Problems With BC’s Graduated Licensing Program
Problems with BC’s Graduated Licensing Program
A recent study of the Insurance Corporation of British Columbia’s graduated licensing program has revealed a problem. Although the program appears to benefit 16-year-old drivers, it may inadvertently increase the number of accidents among 18-year-old drivers.
The provincial government introduced the graduated licensing program in 1998 to decrease the rate of accidents amongst new drivers. The program increased restrictions on new drivers, irrespective of their age. After passing an exam, new drivers are issued a “learner’s license” for the first year and a “novice license” for the following two years.
Additional restrictions on the learner’s license include passenger limits, curfew between midnight and 5:00 am, and driving with a qualified supervisor. Although these restrictions have decreased accident rates among 16-year-olds, the number of accidents by 18 year olds has increased.
Accident statistics in BC
The Vancouver Sun conducted the research on ICBC’s licensing program. Currently, there are 26,439 drivers in the province who are 16-years-old. The data also reveals that are 39,250 drivers who are 18-years-old. For every 16-year-old driver, there are approximately 1.5 18-year-old drivers. On average, the crash rate for 18-year-old drivers is almost eight times higher than the crash rate for 16-year-old drivers.
Despite the disparity in crash rates between the two age groups, overall crash rates have been decreasing for the last four years.
Crashes in the United States
American researchers have revealed a similar pattern in accident rates among young drivers in the United States. Researchers noted that the risk of fatal crashes among teenage drivers increased until the age of 18. Out of 100,000 people in each age group, 28.2, 36.9, 46.2, and 44 16-year-olds, 17-year-olds, 18-year-olds and 19-year-olds respectively, are likely to be in a fatal crash.
Reasons for the Inconsistency
Further analysis reveals that restrictions and conditions in graduated licensing programs, including ICBC’s program, may be the source of the problem. After graduating from the two-year, condition-filled program, 18-year-old drivers may encounter higher-risk driving conditions or situations that they never experienced in the learner and novice stages of their driving program. Accordingly, drivers who have graduated from such a program may be involved in more accidents because they are no longer learning new driving skills or properly responding to unfamiliar driving conditions.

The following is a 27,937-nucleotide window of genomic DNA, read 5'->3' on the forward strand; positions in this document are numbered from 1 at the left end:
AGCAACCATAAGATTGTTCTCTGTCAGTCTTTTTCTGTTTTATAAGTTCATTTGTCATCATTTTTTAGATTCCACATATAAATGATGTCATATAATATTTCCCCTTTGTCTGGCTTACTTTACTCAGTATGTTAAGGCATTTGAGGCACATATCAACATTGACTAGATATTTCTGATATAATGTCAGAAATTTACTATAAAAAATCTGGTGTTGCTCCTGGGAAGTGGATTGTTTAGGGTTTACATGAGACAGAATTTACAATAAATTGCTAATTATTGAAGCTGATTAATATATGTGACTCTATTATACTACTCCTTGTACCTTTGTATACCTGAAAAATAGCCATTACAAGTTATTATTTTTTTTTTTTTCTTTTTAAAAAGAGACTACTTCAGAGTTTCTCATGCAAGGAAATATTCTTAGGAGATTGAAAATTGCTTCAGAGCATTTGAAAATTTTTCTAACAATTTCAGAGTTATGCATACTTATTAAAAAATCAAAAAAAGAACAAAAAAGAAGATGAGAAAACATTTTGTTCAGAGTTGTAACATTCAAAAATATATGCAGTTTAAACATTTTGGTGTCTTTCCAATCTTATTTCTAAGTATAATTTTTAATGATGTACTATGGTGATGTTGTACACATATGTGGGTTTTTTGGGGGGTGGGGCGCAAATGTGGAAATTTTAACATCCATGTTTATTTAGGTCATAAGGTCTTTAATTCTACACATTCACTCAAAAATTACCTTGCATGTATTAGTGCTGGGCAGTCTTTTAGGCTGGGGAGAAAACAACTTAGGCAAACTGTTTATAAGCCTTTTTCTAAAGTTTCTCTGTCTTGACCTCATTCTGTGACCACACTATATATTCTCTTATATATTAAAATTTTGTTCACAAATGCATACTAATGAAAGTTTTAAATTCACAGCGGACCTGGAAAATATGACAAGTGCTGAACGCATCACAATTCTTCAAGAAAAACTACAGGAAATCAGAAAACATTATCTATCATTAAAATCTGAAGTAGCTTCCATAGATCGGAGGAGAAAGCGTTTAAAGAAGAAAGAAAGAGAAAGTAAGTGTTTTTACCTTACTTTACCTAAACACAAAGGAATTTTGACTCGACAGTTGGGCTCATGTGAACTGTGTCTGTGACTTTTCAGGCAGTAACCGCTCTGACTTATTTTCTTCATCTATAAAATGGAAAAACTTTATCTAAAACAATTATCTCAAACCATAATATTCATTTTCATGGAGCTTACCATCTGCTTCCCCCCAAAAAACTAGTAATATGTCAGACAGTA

ICBC spokesperson Adam Grossman commented that car accidents are linked to experience rather than age. Grossman noted that, “Unlike many of the [programs] in the U.S., ours applies to all new drivers regardless of age. The goal is the same: to give new drivers time to gain the skills and experience they need in a more controlled, lower-risk environment.”
Noting that ICBC has improved its graduated licensing program, Grossman said that “In an evaluation from 2004 to 2006, we found that enhancements made to the program in 2003 resulted in 28 percent (17,500) fewer crashes involving new drivers, including 4,137 fewer crashes resulting in injury and 31 fewer deaths involving new drivers.”
After completing ICBC’s graduated licensing program, all drivers should continue to enhance their driving skills. As with any skill, experience is a great teacher.
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